RS200s powering downwind in Weymouth

An RS200 powering downwind at the 2011 national championship in Weymouth.


RS200 & RS400


While doublehanders with a traditional symmetric spinnaker can be sailed straight downwind, asymmetric spinnaker classes such as the RS200 and the RS400 for heavier teams zigzag downwind to generate boat speed. Simple and fast and with large racing circuits, they are among the UK’s most popular hiking dinghies and ideal for anyone with a competitive streak who loves a good social! The RS stable of asymmetrics also includes the RS Feva for junior and youth teams.

B14 dinghy - photo Tim Olin

The B14 skiff is unusual amongst other skiffs in that it doesn't have a trapeze. Photo Tim Olin.


B14


The B14 is the fastest two person ‘body-swung’ sailing boat in the world, with sailors hiking from the wide wings to blast along at 20 knots with over 50 square metres of downwind sail area, including asymmetric spinnaker. The class has world, European and national championships and attracts all abilities up to top level sailors, with the aim of providing simple, one design, low-cost sailing for people who enjoy the adrenalin rush of light-weight, high performance skiffs.

Watching Olympic Sailing: wind angles

49ers are used for the Olympics, with a twin trapeze, the 49er is an athletic and challenging dinghy. Photo US Sailing Team Sperry/Will Ricketson.


49er


For advanced sailors and adrenaline junkies – with main, jib and asymmetric spinnaker offering a large sail area counterbalanced by both helm and crew gaining added leverage from racks and trapezing. The men’s 49er and women’s 49erFX are well known thanks to their Olympic pedigree (see Olympic Sailing guide). On the domestic circuit, the RS800 is probably one of the most popular and accessible classes in this category, along with the smaller 29er much-loved by youth sailors.

International 14


This is likewise a three-sail double-trapeze skiff, but it is also a development class with relatively open class rules allowing experimentation and innovation, and sailors seeking an edge on the race track at or near the forefront of small boat technology. The International 14 has an unlimited area spinnaker and is fast and exciting, with lightweight carbon hulls and rigs and foiling rudders to lift the stern from the drag of the water. This type of boat can be potentially more expensive although as with all classes there are affordable second-hand options.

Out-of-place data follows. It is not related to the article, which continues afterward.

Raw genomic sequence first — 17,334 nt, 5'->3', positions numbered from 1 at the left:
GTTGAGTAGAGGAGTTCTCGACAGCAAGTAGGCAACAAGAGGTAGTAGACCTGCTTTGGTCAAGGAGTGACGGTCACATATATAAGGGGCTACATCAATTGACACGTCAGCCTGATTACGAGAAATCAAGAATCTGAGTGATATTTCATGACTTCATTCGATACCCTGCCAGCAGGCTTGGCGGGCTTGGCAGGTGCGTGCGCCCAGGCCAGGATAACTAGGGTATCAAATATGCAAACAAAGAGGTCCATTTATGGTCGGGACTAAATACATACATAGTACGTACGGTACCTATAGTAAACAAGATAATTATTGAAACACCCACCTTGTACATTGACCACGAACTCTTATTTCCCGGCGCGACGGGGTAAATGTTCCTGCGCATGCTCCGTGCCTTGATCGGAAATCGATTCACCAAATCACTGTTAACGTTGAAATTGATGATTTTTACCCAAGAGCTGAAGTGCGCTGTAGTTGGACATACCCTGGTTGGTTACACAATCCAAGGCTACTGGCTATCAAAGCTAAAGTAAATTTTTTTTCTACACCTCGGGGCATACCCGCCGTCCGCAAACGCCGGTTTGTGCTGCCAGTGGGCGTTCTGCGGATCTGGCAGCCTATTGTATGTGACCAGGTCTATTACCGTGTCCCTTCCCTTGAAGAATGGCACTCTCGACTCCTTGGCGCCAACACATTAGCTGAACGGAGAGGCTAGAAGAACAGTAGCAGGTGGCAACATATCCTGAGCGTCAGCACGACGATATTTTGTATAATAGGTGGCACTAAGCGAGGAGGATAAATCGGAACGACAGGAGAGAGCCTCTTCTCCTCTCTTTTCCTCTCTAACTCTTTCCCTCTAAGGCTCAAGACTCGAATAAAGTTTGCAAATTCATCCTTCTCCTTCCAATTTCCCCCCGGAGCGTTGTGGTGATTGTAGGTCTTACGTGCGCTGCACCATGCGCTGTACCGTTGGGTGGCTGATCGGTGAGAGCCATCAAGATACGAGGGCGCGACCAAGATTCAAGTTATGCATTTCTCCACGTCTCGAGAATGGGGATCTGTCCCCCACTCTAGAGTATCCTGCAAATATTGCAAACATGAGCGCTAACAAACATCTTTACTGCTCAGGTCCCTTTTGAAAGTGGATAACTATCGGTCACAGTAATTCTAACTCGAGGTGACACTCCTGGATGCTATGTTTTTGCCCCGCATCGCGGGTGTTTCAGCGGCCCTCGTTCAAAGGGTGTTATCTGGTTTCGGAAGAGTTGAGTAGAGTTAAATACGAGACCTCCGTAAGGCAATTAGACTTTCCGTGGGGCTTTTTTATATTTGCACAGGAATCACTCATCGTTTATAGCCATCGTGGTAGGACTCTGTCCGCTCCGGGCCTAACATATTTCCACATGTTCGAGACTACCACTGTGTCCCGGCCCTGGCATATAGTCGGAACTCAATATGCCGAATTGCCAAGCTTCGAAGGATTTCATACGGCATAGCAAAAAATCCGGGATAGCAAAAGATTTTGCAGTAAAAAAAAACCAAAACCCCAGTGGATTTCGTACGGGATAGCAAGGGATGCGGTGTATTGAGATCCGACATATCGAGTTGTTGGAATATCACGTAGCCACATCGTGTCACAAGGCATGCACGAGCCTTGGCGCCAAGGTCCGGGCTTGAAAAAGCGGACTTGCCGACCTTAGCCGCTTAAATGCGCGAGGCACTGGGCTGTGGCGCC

UK Cherub. Photo Tom Gruitt.

The Cherub dinghy. Photo Tom Gruitt.


UK-Cherub


An alternative skiff development class for those who are technically-minded and love boat-bimbling or sail building but don’t have a large budget. The 12-foot Cherub - with asymmetric spinnaker and twin trapezes for blistering racing performance and “on the edge” handling characteristics - has simple rules which allow maximum flexibility for creating boats that incorporate a sailor's own ideas, with some even building their own Cherub from scratch. Class secretary Jamie Pearson says: “I can pull up the sails and go, or I can develop ideas for systems; I made my own tiller mechanism and boom." The class do ‘blasts’ where people can have a go. New faces are always welcome or can say hello via the class forum.

Hansa 303 Two-person boat credit David Barker

The two-man Hansa dinghy is ideal for disabled dinghy sailors. Photo David Barker


Hansa


For disabled or older sailors or anyone else who wants a more reassuring ride than that offered by other doublehanders, the Hansa is an access dinghy with the slogan “sailing for everyone”. Hansas can be adapted to meet an individual’s needs, including side-by-side seats and adapted control lines and steering, providing a safe and steady easy-to-sail dinghy for recreation or racing, and making it popular with Sailability clubs.

Find out more


Whatever double-handed dinghy catches your eye, looking up its class association is a great way to find out more and to see if there’s an event nearby; sailors of any class will be only too pleased to see you, share their enthusiasm and answer your questions.

Read more about the best dinghies for kids25 best beginner sailing dinghies and how to get your family into sailing.

Advertisement